1. You have identified the core concern: "...the job of whistleblower brings with it the responsibility to ask deep moral questions of oneself."

    With the withering away of true investigative journalism and its replacement with 'gotcha' punking, even those who do tell important truths are partnered with the Snowdens and Assanges and Greenwalds who care nothing for the issues they expose or the consequences that they cause. They have done none of that self reflection, only self praise.

    Those who have committed civil disobedience in the past were doing so fully prepared to take the rap for it. The elderly nun sentenced to life imprisonment for trespassing at a missile silo knew, full well, she may never again see the sun, walk freely in the world. She submitted her life to make that anti-nuclear arms statement. Snowden and his peers think they should be heroes without consequence. True millennials who think their burps deserve medals. They revealed nothing scandalous, in Wikileaks they may well have caused harm, and they moved the entire discussion from sacrifice to privilege for themselves.

    We have become a degraded nation if this is how serious civil disobedience is ignored by this grandstanding power grabbing. Shameful.

    1. This is the best description of what is going on that I have heard to date. I only wish that somewhere in the media there could be a discussion like this that extended beyond the "gotcha punking" (brilliant) that is going on.

  2. Mo'nin, Ms. Pants

    GAWD, have you EVer been JAMMin'!!!
    As always, THANK YOU for what you continue to do. Again, and, as you've come to see from a number of others, you're needed. Now...Glenn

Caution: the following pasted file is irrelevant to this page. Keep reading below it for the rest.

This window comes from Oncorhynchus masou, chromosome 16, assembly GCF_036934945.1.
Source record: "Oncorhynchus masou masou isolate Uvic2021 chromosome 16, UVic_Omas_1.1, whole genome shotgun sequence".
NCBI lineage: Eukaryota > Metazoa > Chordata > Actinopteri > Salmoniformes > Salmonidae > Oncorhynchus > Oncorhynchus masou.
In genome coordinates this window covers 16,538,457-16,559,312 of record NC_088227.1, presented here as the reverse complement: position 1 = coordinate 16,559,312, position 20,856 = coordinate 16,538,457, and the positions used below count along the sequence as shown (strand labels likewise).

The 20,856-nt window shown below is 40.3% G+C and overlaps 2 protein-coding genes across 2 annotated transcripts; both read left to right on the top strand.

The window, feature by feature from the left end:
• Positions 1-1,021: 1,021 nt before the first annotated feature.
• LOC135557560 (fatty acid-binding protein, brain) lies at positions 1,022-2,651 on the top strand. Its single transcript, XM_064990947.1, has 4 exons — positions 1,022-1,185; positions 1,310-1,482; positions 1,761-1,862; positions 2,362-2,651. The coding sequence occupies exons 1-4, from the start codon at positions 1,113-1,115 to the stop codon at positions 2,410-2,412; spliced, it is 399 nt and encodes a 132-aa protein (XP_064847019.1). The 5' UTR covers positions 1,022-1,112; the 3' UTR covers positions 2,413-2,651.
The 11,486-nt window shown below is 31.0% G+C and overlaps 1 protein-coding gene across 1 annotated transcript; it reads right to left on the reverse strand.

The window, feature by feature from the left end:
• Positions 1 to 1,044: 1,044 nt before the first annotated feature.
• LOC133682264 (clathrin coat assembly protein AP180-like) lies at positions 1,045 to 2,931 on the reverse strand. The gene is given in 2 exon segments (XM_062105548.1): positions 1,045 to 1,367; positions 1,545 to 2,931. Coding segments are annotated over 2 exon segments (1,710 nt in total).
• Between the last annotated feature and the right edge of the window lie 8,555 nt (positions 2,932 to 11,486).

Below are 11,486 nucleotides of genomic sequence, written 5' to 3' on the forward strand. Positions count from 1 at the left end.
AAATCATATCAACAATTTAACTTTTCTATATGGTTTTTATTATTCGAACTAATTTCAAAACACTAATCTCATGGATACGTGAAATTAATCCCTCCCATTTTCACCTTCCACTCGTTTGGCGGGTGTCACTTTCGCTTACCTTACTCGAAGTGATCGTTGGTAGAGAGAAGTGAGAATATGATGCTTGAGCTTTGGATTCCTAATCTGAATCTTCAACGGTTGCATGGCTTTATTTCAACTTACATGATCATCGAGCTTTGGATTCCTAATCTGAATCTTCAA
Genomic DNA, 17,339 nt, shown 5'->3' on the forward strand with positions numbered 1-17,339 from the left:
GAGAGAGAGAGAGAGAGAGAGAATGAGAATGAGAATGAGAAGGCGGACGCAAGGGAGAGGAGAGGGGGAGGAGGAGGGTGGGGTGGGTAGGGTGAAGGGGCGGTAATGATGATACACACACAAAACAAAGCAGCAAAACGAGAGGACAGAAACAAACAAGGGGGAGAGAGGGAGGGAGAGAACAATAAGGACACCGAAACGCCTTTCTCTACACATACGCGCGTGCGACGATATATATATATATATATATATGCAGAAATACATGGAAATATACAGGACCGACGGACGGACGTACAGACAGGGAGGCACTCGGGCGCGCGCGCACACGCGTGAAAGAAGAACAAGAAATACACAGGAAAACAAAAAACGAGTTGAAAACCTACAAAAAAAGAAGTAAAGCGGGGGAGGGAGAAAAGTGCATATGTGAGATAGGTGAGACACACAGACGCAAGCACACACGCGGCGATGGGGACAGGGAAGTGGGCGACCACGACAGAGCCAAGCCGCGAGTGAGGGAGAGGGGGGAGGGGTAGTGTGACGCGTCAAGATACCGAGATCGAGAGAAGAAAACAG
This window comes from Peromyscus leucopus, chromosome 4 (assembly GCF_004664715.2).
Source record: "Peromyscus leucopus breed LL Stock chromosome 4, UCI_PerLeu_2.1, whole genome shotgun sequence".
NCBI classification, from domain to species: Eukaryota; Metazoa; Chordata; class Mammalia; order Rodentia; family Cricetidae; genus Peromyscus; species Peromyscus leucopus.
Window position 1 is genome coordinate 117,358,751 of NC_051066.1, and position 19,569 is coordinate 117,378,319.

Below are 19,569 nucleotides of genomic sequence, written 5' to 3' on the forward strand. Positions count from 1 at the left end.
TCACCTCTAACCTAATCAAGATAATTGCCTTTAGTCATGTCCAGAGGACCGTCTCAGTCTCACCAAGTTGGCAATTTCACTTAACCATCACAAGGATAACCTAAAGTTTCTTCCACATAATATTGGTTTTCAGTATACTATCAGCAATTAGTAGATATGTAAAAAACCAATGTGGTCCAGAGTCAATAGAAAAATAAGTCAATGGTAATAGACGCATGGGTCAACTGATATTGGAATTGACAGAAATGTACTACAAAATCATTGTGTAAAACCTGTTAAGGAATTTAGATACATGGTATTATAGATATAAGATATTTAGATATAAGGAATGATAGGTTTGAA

This feels like it's aimed at me. I mean, Ms. Walker is not one of the "go to" people to comment on much of anything. But, it seems like, maybe, Glenn thinks he can impact on black folk by waving a black person in front of us and saying: "See"? If I'm right about this, we have seen this foolish thinking time and again and, if I'm right, it's CERtainly not surprising that we'd see GG attempting to employ it. And, if I'm right...

    It will NOT work.

    1. Wow, I'm such an Alice Walker fan that the whole idea of it being an appeal to black folk didn't even dawn on me. Duh!


  3. Hey, I know plenty of folks who admire Snowden's courage but think he's an idiot. Also, we should certainly note that Greenwald's "neutral linking" of Alice Walker in no way constitutes an endorsement of her writing, thinking or other political activities; it certainly does not imply any kind of agreement with her at all, any more (or less) than he would agree with any random "coalition of current and former military, police, and other public officials." And color? Are you telling me that this nice white-haired lady is colored? Well, strike me down with a feather, what a coinkydink.

    1. I certainly hope you wrote all that with your tongue firmly planted in your cheek. If not...oh well, ignorance is bliss I guess.

    2. Of course! (Well, the first sentence is sorta true.)

  4. My initial reaction was that this is a Snowbro attempt to to show the world he's not "racist". Howver, I would like to invoke the "Bob Cesca 24 hour Rule", especially in light of the fact John Lewis did not state support for Snowden as Snowbro had claimed. But if Ms. Walker did indeed express support, I agree with SP; she has a right to her opinion.

  5. I love her work. Met her once briefly, and know friends of her daughters. That's just to say... she's allowed her opinion, means nothing to me.